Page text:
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<i>IoS</i> letters, emails & texts (24 May 2009)

Claiming for interest on paid-off mortgages and for council tax on first-turned-second homes or evading capital gain tax on second-turned-first homes is, in parliamentary speak, "an error of judgement". For the rest of us, it is a criminal offence, since, in the notorious words of the late American billionaire Leona Helmsley (charged – and convicted – of tax evasion in 1989): "Only the little people pay taxes."

The time has arrived to bring to justice the parliamentarian rule- makers who bend and break the rules at will. They are not, to use their words, "fit for purpose".

Ruth Tenne

London NW6

In your report "The party's over" (17 May), you portrayed a ballot paper with slots for the main parties and one headed "None of the above". Such a slot should be a statutory requirement for all ballot papers for all elections – with the obligation that, if this slot showed a majority, the election should be rerun with different candidates. This would restrict the present practice of party central offices foisting their candidates on constituencies.

As this is unlikely to happen before the next election, I would urge discontented voters to append this message to their ballot papers, rather than refraining from exercising their right to vote. A large number of "spoilt papers" would send a strong message to the so-called political elite that the people are fed up with the present system that is degrading democracy.

Malcolm Morrison

Swindon, Wiltshire

Bleary eyed after having diligently trawled through your acreage of copy regarding those dastardly MPs and their claims for food, TVs, travelling to work, etc (one doesn't half wonder what they think their "income" is for – school fees, I shouldn't wonder), I alighted on the splendid column about dandelions by David Randall. This not only served the purpose of cheering me up enormously, but put life back into perspective. Thus, I concede, I have reached Middle Age.

Peter Harvey

Aylsham, Norfolk

I have not seen the Tarantino film Inglourious Basterds, but I understand it is a work of fiction. Perhaps so, but after reading "Meet the real Tarantino war heroes" (17 May), I would like to clarify some facts.

No 3 Troop, 10 Commando was a group of 79 young Jewish men, mainly from Germany and Austria, who arrived in England, shortly before the Second World War, on the Kindertransport.

At the outbreak of war they were interned. After much protesting, they were allowed to join the Pioneer Corps, then eventually the Commandos and the Airborne Divisions. They were specifically trained to help spearhead the invasion of Normandy on D-Day.

One of their tasks was to capture Germans for interrogation. If any of them were caught, they would have been shot immediately because of their nationality. This resulted in many being given new names and identities.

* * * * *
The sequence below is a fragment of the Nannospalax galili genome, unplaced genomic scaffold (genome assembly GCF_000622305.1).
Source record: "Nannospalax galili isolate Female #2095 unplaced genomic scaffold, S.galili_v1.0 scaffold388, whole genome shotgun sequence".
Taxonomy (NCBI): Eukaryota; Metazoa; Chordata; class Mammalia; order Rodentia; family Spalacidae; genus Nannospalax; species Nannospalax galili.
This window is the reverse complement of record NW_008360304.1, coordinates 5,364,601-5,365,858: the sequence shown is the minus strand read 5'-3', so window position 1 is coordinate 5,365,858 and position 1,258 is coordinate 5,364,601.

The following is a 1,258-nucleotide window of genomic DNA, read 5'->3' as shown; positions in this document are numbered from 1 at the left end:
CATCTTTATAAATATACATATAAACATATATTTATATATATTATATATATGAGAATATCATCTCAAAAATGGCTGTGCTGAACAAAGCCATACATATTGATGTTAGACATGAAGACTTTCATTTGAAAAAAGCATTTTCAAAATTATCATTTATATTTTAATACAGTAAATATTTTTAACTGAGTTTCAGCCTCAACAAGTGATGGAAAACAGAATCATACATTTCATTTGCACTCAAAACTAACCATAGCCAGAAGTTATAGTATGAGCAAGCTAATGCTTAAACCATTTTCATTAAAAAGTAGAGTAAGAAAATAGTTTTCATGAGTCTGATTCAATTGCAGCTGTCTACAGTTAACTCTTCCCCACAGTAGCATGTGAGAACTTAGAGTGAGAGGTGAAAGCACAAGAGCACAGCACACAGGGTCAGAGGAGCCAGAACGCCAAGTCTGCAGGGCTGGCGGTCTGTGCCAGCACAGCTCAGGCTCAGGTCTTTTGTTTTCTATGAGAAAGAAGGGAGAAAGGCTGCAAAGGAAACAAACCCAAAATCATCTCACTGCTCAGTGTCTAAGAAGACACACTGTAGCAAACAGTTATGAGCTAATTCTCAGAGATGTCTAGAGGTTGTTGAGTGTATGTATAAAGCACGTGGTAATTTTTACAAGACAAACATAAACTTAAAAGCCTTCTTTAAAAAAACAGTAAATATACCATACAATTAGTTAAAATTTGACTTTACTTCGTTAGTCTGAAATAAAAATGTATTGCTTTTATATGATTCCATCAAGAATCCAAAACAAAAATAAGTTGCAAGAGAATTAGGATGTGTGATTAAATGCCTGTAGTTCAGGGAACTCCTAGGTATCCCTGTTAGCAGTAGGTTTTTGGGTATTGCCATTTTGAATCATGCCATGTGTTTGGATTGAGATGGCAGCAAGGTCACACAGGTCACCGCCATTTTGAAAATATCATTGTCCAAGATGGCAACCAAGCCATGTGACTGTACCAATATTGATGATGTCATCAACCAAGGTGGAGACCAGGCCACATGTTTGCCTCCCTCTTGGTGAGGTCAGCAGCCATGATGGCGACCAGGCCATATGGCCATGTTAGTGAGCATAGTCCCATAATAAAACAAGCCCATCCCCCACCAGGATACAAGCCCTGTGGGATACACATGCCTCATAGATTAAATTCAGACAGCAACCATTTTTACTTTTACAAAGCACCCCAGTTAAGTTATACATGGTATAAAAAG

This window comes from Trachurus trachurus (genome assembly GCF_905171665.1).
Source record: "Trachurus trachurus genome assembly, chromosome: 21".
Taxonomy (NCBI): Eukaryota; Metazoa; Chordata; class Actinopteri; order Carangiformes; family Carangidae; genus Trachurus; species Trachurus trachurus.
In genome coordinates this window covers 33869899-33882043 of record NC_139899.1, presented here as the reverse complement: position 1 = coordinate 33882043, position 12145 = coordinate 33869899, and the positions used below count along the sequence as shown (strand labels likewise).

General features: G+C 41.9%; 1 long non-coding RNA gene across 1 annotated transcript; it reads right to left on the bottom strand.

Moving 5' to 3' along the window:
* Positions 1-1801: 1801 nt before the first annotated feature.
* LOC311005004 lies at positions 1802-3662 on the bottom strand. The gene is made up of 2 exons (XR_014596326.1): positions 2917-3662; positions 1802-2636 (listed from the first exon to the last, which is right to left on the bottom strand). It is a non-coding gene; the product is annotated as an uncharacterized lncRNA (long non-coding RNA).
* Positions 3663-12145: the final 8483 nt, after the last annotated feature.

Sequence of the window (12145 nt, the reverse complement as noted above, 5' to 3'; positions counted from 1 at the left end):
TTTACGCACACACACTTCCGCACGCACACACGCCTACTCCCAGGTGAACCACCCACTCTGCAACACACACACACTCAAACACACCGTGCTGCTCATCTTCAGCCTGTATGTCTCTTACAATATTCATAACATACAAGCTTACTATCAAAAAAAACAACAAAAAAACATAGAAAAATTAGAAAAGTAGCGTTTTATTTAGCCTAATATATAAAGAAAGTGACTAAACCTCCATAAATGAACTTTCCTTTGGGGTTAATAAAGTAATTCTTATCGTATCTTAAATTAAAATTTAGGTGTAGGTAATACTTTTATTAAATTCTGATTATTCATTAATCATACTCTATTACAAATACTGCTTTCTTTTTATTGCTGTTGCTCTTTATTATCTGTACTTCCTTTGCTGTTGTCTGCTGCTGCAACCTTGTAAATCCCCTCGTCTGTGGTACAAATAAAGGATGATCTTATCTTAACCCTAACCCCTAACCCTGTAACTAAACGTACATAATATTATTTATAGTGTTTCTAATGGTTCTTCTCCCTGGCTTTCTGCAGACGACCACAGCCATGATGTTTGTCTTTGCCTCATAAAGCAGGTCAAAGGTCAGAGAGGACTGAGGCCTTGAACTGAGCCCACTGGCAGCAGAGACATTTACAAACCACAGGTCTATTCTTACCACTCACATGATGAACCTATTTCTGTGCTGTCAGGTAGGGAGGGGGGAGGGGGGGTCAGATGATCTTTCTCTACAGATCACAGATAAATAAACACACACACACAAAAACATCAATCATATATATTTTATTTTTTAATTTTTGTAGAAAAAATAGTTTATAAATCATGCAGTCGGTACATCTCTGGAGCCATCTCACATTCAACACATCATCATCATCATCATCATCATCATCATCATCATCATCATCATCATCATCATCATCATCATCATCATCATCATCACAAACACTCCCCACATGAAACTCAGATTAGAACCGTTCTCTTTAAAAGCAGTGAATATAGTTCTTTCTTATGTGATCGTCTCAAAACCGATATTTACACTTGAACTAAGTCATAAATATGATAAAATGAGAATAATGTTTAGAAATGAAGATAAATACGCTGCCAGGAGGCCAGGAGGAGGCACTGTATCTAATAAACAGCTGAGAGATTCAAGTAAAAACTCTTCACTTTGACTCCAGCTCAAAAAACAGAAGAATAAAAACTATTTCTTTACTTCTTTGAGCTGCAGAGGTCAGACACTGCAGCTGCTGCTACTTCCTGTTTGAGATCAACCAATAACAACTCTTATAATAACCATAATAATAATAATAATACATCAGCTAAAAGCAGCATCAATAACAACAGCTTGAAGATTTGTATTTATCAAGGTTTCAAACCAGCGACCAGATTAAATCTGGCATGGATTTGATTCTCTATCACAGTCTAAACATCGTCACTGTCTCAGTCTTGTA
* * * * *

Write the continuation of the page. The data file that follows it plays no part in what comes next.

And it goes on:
The Jewish Brigade Group was formed in 1944 and announced in the House of Commons by the Prime Minister, Winston Churchill. It comprised Palestine Jews and Jewish volunteers from the Allied Forces, totalling 6,000 men. To the best of my knowledge, it contained no Americans. They served in Italy as part of the 8th Army. They lost a number of men and gained awards for bravery.

After the war, frustrated by the inaction of the Allies to root out and deal with the perpetrators of the Holocaust, a small number of Brigade soldiers took it upon themselves to deal out summary justice to those murderers and war criminals. The creation of the Lieutenant Aldo Raine character as played by Brad Pitt and the order to collect 100 scalps would appear to be pure invention.

I agree with my colleague, Martin Sugarman, quoted in the article, when he said: "I think most people will understand the anger Jewish soldiers felt. Summary execution – failing proper legal procedure because there was no Allied will to do this – is probably seen as natural justice by most."

Henry Morris

Curator, Jewish Military Museum

London NW4

I saw Gay Pride in Manchester last year where the police were arm in arm with those taking part, and it was a incredible carnival atmosphere. Years ago, of course, the police (and our society) were not so tolerant. What a contrast to other places in the world. Peter Tatchell and his followers should be up there with the Pankhursts for their courage and fortitude, and for their right to exist.


via the messageboard

A blue whale is so big that a human could swim through its largest artery. Its heart is bigger and heavier than a male hippo, weighing in at around three tonnes.

If these creatures were in abundance, you might permit Japan to do "research on them". But they are just on the brink of recovery – Japan, back off.


via the messageboard

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Letters to the Editor, Independent on Sunday, 2 Derry Street, London W8 5HF; email: sundayletters@independent.co.uk (no attachments, please); fax: 020-7005 2627; online: independent.co.uk/dayinapage/2009/May/24 Deadline is noon, Friday 29 May.